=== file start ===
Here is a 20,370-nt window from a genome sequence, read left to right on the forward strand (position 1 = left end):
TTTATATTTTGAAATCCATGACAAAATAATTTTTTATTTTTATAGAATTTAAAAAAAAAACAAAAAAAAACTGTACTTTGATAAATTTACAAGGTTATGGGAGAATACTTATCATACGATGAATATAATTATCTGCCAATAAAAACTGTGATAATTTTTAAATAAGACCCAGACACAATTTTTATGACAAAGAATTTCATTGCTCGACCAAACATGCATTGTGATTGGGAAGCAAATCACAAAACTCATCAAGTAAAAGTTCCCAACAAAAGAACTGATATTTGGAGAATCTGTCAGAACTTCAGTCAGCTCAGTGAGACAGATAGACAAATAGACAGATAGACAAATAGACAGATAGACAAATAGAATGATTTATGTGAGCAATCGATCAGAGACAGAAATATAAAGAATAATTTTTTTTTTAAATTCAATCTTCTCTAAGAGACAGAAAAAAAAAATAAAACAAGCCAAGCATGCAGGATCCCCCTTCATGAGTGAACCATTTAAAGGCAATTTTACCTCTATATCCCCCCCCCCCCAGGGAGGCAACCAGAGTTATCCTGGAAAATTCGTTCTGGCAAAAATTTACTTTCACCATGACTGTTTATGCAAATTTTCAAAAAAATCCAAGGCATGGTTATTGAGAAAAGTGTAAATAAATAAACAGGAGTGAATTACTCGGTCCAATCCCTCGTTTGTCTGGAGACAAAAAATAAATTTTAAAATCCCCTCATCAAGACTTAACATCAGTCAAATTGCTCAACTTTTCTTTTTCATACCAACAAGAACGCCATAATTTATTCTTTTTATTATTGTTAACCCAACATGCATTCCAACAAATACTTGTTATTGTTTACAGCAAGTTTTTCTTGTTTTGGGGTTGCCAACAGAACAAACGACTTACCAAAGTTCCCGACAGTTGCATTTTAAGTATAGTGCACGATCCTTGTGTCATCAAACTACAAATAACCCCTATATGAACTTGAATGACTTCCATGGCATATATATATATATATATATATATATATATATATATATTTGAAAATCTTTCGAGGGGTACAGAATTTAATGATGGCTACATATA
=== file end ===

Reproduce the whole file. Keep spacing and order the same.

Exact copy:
Here is a 20,370-nt window from a genome sequence, read left to right on the forward strand (position 1 = left end):
TTTATATTTTGAAATCCATGACAAAATAATTTTTTATTTTTATAGAATTTAAAAAAAAAACAAAAAAAAACTGTACTTTGATAAATTTACAAGGTTATGGGAGAATACTTATCATACGATGAATATAATTATCTGCCAATAAAAACTGTGATAATTTTTAAATAAGACCCAGACACAATTTTTATGACAAAGAATTTCATTGCTCGACCAAACATGCATTGTGATTGGGAAGCAAATCACAAAACTCATCAAGTAAAAGTTCCCAACAAAAGAACTGATATTTGGAGAATCTGTCAGAACTTCAGTCAGCTCAGTGAGACAGATAGACAAATAGACAGATAGACAAATAGACAGATAGACAAATAGAATGATTTATGTGAGCAATCGATCAGAGACAGAAATATAAAGAATAATTTTTTTTTTAAATTCAATCTTCTCTAAGAGACAGAAAAAAAAAATAAAACAAGCCAAGCATGCAGGATCCCCCTTCATGAGTGAACCATTTAAAGGCAATTTTACCTCTATATCCCCCCCCCCCCAGGGAGGCAACCAGAGTTATCCTGGAAAATTCGTTCTGGCAAAAATTTACTTTCACCATGACTGTTTATGCAAATTTTCAAAAAAATCCAAGGCATGGTTATTGAGAAAAGTGTAAATAAATAAACAGGAGTGAATTACTCGGTCCAATCCCTCGTTTGTCTGGAGACAAAAAATAAATTTTAAAATCCCCTCATCAAGACTTAACATCAGTCAAATTGCTCAACTTTTCTTTTTCATACCAACAAGAACGCCATAATTTATTCTTTTTATTATTGTTAACCCAACATGCATTCCAACAAATACTTGTTATTGTTTACAGCAAGTTTTTCTTGTTTTGGGGTTGCCAACAGAACAAACGACTTACCAAAGTTCCCGACAGTTGCATTTTAAGTATAGTGCACGATCCTTGTGTCATCAAACTACAAATAACCCCTATATGAACTTGAATGACTTCCATGGCATATATATATATATATATATATATATATATATATATATTTGAAAATCTTTCGAGGGGTACAGAATTTAATGATGGCTACATATA